This is a bunch of jungle tunes I've only come across this year or at least ID'ed anyway. The jungle music jungle is vast indeed. I had a severe migraine earlier today so I was drugged to the eyeballs. After many hours the pain abated. I was still in a drug haze when I decided to listen to a mix I'd made earlier this year, before my computer crashed. I had found a stash of choice jungle tunes on the interweb I hadn't come across before but now I can't recall how or where I found them. Anyway it was a great decision to listen to this mix while I sunk into the bed finally feeling better and able to enjoy a snippet of life. The quality goes deep on these tunes. One thing I loved about hardcore and jungle was the amount of different sections to a song there were. If one bit wasn't doing it for ya it didn't matter because a new section would have probably arrived before you even realised. Tear Down is a bewdy. Total drum and bass science. These artists were so damn crafty, you have to admire their commitment and dedication. 


This is great mental jungle. Fucking crazy bass, kung fu samples, beats to die for, killer synth stabs and a lovely reggae vocal loop. What more do you need? You Must Think First is relentless.


This really sounds like music from a Jungle at the start. Then the beats roll in, followed by a diva, then killer bass and breaks. The drums on this are incredible. This was a culture on a high and Dubb Hustlers were bringing their A game because you had to otherwise you'd be fucked as everyone else was raising the bar as well. Shit two sport analogies in the same sentence, I think I need to have another lie down.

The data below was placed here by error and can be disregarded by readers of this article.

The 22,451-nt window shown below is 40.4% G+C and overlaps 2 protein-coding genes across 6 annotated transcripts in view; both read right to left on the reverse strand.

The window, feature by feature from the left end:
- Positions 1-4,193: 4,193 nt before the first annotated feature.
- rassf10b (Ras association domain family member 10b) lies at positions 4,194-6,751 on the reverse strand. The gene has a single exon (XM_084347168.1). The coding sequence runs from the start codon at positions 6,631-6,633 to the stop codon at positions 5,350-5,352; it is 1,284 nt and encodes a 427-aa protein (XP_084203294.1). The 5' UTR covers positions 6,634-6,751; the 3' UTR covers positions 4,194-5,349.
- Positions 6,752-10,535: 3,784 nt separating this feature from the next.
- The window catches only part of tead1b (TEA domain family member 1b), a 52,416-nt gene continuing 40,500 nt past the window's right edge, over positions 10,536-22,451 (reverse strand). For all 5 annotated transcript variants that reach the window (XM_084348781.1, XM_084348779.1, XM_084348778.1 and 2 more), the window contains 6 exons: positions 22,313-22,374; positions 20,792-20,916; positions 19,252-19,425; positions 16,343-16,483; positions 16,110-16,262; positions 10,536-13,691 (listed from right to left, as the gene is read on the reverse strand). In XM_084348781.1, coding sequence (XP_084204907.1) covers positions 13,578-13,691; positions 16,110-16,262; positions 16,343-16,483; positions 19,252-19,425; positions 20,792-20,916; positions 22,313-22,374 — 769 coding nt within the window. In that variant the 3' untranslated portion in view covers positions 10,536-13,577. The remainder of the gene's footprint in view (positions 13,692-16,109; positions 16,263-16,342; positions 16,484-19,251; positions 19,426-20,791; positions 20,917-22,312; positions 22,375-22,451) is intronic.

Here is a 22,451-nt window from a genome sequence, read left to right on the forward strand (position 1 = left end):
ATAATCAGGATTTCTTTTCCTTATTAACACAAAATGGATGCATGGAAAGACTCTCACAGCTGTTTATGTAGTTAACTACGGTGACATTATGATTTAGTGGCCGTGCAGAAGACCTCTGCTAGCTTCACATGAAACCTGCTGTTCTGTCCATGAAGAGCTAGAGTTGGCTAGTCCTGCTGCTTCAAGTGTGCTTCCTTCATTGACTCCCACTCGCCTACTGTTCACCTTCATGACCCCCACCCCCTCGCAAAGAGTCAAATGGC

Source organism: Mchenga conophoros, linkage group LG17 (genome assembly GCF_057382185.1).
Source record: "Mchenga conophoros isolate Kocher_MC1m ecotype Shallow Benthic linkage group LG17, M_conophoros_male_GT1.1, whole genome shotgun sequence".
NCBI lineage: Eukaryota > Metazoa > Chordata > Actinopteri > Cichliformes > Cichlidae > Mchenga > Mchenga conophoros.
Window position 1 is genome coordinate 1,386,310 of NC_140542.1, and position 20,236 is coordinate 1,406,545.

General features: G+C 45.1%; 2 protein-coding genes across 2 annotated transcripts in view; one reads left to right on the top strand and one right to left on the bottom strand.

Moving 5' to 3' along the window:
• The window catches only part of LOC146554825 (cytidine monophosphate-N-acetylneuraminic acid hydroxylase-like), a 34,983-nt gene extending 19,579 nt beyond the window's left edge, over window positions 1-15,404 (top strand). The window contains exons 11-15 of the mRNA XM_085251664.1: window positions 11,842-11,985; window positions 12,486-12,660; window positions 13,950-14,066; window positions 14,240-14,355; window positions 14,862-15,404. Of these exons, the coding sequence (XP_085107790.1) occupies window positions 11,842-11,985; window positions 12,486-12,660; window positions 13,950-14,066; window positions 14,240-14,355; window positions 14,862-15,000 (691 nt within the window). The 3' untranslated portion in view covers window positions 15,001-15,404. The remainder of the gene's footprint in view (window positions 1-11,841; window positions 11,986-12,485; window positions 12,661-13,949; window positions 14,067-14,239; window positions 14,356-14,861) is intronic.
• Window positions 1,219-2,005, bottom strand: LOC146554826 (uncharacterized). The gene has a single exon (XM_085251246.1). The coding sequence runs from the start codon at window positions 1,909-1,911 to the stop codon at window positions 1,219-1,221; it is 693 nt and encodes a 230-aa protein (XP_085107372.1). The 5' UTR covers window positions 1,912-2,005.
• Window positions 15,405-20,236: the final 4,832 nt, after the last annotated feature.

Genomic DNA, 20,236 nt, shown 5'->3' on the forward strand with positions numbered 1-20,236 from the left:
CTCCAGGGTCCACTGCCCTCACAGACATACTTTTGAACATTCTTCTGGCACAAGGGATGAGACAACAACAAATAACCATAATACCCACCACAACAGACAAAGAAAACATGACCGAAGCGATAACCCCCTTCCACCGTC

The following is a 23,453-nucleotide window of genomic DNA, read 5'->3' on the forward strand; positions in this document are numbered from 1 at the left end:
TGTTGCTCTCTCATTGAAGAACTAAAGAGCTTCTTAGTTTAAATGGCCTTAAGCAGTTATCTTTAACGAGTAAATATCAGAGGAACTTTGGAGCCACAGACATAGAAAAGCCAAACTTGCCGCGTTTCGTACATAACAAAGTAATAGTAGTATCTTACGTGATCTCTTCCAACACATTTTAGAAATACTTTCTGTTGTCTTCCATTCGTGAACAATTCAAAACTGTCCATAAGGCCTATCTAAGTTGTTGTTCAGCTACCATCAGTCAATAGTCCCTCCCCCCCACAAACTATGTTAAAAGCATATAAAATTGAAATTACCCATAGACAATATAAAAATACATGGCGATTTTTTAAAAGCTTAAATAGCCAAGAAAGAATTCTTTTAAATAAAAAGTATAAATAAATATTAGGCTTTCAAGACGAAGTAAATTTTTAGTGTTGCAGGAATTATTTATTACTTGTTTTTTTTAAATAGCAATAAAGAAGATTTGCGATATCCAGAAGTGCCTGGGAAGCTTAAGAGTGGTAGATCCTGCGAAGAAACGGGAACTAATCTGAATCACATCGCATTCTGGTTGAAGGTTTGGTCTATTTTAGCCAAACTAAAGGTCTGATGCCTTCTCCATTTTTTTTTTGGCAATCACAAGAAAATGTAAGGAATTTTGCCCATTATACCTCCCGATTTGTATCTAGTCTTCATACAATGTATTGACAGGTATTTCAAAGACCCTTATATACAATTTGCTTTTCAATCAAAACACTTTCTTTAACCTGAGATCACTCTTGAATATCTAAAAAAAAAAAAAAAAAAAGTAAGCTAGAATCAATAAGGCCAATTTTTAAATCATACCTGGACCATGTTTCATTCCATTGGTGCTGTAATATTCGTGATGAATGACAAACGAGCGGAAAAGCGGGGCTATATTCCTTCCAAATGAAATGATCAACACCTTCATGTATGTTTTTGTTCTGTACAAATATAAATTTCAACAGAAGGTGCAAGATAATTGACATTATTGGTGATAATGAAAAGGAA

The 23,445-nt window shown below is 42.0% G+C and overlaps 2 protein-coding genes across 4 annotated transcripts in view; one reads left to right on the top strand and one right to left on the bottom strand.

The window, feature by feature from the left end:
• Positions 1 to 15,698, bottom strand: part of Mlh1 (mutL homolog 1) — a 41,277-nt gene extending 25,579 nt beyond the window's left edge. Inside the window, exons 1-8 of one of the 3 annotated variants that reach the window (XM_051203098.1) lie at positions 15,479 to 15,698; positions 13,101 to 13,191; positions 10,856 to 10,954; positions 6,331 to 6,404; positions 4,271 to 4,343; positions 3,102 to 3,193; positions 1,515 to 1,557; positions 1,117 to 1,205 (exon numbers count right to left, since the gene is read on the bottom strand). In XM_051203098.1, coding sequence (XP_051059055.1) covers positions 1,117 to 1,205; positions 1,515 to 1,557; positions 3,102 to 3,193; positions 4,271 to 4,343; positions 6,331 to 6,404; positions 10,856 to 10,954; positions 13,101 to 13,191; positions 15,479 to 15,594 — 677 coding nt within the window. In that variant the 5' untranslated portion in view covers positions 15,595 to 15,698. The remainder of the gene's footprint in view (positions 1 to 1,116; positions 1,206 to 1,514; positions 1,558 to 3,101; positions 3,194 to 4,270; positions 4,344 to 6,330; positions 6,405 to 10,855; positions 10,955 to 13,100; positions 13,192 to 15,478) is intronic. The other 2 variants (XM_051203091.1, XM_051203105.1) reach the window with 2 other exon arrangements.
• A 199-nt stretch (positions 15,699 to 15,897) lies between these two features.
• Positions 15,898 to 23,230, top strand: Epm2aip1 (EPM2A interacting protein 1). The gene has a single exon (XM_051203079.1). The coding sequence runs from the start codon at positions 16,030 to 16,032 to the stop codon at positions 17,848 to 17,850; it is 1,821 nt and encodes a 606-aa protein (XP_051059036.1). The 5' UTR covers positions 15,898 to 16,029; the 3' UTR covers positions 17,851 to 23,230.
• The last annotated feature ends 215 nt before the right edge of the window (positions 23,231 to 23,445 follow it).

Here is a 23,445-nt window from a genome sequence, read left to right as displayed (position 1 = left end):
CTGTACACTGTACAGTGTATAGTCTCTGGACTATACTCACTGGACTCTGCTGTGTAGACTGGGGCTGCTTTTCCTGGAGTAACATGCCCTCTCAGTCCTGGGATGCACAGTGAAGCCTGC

There's something comforting about the sirens in this tune. Junglist Soldier has passed both tests ie. the bike one and the bed one. The beatz are amazing on this and that 80s Prince-esque synth is fabulous and unusual. Perhaps amongst the choppage here is a Prince drum sample. I think I'm hearing Devo drums as well. Maybe they're just the same drum machines. I don't know. When you think all is said and done an unexpected mental bassline kicks in at the 4 and a half minute mark which is pure gold. You could say that bass was proto-dubstep but that would kind of cheapen it I reckon. This is prime jungle, dubstep doesn't come anywhere near this shit man. 


Lets face it music sounds better on drugs. Lets face it everything's better with drugs. Why do you think its such a massive worldwide industry. This sounds good when you're straight too. Its just that the last time I heard it (an hour and a half ago) I was off me head. Hoover soundz along with sweet soul vocals is a great combo as is bit of a chipmunk vocal, great keyboards, synth strings and a reggae sample.